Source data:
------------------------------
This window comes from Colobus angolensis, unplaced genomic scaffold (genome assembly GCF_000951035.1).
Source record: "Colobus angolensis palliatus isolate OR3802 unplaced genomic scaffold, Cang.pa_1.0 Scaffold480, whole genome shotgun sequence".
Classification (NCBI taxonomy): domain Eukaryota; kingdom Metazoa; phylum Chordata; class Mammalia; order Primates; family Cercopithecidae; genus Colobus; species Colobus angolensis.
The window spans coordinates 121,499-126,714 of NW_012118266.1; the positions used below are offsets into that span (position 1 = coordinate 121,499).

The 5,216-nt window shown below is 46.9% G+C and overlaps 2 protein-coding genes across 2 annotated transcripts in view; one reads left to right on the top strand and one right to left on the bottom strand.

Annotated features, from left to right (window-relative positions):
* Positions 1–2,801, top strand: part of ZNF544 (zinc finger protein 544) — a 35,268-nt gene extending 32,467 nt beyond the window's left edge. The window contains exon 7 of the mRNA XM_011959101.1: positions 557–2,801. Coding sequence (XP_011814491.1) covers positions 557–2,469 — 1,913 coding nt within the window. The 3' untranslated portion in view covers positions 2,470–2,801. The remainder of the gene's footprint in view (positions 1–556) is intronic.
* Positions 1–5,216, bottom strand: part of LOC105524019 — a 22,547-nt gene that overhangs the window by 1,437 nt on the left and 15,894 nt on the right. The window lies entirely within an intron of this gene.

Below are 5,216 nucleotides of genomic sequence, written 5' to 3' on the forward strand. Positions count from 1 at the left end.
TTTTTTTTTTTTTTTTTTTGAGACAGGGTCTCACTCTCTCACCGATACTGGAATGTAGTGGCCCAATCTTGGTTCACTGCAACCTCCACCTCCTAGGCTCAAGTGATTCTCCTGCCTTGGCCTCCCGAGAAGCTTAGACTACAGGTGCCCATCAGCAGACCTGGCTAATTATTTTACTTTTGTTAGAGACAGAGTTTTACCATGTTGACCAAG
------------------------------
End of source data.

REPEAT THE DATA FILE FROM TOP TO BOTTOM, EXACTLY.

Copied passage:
This window comes from Colobus angolensis, unplaced genomic scaffold (genome assembly GCF_000951035.1).
Source record: "Colobus angolensis palliatus isolate OR3802 unplaced genomic scaffold, Cang.pa_1.0 Scaffold480, whole genome shotgun sequence".
Classification (NCBI taxonomy): domain Eukaryota; kingdom Metazoa; phylum Chordata; class Mammalia; order Primates; family Cercopithecidae; genus Colobus; species Colobus angolensis.
The window spans coordinates 121,499-126,714 of NW_012118266.1; the positions used below are offsets into that span (position 1 = coordinate 121,499).

The 5,216-nt window shown below is 46.9% G+C and overlaps 2 protein-coding genes across 2 annotated transcripts in view; one reads left to right on the top strand and one right to left on the bottom strand.

Annotated features, from left to right (window-relative positions):
* Positions 1–2,801, top strand: part of ZNF544 (zinc finger protein 544) — a 35,268-nt gene extending 32,467 nt beyond the window's left edge. The window contains exon 7 of the mRNA XM_011959101.1: positions 557–2,801. Coding sequence (XP_011814491.1) covers positions 557–2,469 — 1,913 coding nt within the window. The 3' untranslated portion in view covers positions 2,470–2,801. The remainder of the gene's footprint in view (positions 1–556) is intronic.
* Positions 1–5,216, bottom strand: part of LOC105524019 — a 22,547-nt gene that overhangs the window by 1,437 nt on the left and 15,894 nt on the right. The window lies entirely within an intron of this gene.

Below are 5,216 nucleotides of genomic sequence, written 5' to 3' on the forward strand. Positions count from 1 at the left end.
TTTTTTTTTTTTTTTTTTTGAGACAGGGTCTCACTCTCTCACCGATACTGGAATGTAGTGGCCCAATCTTGGTTCACTGCAACCTCCACCTCCTAGGCTCAAGTGATTCTCCTGCCTTGGCCTCCCGAGAAGCTTAGACTACAGGTGCCCATCAGCAGACCTGGCTAATTATTTTACTTTTGTTAGAGACAGAGTTTTACCATGTTGACCAAG